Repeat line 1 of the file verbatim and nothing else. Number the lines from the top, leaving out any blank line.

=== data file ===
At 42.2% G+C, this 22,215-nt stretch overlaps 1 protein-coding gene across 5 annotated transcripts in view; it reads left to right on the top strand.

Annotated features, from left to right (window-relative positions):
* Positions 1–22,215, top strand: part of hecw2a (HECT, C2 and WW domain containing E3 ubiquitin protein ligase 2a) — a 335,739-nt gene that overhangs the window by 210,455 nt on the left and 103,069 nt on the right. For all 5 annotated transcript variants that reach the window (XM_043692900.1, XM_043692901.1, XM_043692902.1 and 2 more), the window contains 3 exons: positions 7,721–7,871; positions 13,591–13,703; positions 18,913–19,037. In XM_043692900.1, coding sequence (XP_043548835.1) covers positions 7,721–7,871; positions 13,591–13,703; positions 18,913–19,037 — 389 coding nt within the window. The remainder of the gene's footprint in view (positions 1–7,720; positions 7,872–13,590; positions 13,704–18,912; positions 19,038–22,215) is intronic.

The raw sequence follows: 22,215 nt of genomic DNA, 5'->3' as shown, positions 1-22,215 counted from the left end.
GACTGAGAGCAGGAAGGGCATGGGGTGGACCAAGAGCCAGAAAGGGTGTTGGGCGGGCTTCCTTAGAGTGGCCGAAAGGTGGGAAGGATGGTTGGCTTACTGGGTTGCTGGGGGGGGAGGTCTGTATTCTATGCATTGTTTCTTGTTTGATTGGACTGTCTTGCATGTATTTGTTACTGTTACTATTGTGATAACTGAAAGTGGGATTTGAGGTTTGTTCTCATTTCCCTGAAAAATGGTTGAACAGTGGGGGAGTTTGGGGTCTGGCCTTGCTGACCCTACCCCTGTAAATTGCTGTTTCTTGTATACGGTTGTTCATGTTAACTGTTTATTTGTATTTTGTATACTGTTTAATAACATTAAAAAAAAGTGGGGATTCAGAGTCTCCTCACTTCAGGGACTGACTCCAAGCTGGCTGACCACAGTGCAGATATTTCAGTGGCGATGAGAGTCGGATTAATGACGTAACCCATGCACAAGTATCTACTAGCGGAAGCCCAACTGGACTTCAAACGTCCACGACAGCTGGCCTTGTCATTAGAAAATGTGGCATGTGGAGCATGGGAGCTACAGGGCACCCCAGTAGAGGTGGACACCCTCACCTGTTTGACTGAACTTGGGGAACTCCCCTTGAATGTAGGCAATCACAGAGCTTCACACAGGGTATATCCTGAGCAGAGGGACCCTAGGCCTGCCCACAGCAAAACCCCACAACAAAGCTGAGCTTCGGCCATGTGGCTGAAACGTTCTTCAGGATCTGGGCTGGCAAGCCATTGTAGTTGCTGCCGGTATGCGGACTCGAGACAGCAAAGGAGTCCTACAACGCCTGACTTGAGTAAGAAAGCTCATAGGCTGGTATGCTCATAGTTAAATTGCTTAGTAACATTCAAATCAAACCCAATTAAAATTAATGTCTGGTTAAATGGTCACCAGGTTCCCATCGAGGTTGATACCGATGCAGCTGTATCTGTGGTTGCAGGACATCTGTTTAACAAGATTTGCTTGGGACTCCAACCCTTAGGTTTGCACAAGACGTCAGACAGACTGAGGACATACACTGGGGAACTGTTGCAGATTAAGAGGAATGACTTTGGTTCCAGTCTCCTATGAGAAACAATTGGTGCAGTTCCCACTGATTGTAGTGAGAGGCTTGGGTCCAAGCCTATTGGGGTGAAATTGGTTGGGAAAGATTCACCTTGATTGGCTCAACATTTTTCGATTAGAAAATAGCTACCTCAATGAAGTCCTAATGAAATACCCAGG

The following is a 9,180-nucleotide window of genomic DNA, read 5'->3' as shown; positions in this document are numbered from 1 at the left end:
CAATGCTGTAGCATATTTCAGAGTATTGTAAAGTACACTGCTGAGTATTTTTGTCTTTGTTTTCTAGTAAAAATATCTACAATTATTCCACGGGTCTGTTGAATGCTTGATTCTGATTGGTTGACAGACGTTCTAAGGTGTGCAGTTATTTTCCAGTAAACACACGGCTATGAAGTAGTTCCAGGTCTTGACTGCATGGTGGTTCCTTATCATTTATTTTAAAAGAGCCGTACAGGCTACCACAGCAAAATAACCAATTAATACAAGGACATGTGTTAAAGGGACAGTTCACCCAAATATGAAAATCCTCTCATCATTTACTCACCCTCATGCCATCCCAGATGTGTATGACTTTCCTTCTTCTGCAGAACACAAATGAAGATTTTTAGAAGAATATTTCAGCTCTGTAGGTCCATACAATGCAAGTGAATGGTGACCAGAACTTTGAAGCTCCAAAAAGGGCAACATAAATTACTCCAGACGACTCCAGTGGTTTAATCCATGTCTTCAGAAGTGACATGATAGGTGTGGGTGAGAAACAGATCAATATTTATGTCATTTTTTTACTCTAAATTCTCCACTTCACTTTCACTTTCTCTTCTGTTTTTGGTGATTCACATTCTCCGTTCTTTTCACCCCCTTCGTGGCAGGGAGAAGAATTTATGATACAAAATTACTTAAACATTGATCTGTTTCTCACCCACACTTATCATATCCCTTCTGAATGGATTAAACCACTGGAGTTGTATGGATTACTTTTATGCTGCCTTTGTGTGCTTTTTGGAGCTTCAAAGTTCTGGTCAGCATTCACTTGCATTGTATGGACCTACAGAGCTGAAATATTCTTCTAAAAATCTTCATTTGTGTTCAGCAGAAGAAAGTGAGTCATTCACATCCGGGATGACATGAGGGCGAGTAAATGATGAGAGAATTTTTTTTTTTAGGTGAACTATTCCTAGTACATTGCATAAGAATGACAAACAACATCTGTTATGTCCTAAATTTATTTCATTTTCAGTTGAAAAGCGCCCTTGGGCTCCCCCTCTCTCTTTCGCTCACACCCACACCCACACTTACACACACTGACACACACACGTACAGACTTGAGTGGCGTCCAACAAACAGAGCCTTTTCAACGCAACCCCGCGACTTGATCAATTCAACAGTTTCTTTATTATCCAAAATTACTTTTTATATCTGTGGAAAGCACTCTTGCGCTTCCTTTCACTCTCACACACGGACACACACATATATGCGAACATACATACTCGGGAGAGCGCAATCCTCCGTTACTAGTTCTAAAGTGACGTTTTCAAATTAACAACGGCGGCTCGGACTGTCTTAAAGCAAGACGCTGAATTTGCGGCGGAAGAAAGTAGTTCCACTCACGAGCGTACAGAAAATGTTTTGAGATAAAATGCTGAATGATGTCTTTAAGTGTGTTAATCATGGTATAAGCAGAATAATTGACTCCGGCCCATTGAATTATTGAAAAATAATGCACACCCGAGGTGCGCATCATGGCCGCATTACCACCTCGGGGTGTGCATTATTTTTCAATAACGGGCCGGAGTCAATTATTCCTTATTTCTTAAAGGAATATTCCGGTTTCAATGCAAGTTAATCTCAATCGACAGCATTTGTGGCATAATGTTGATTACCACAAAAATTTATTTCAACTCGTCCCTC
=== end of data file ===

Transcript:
At 42.2% G+C, this 22,215-nt stretch overlaps 1 protein-coding gene across 5 annotated transcripts in view; it reads left to right on the top strand.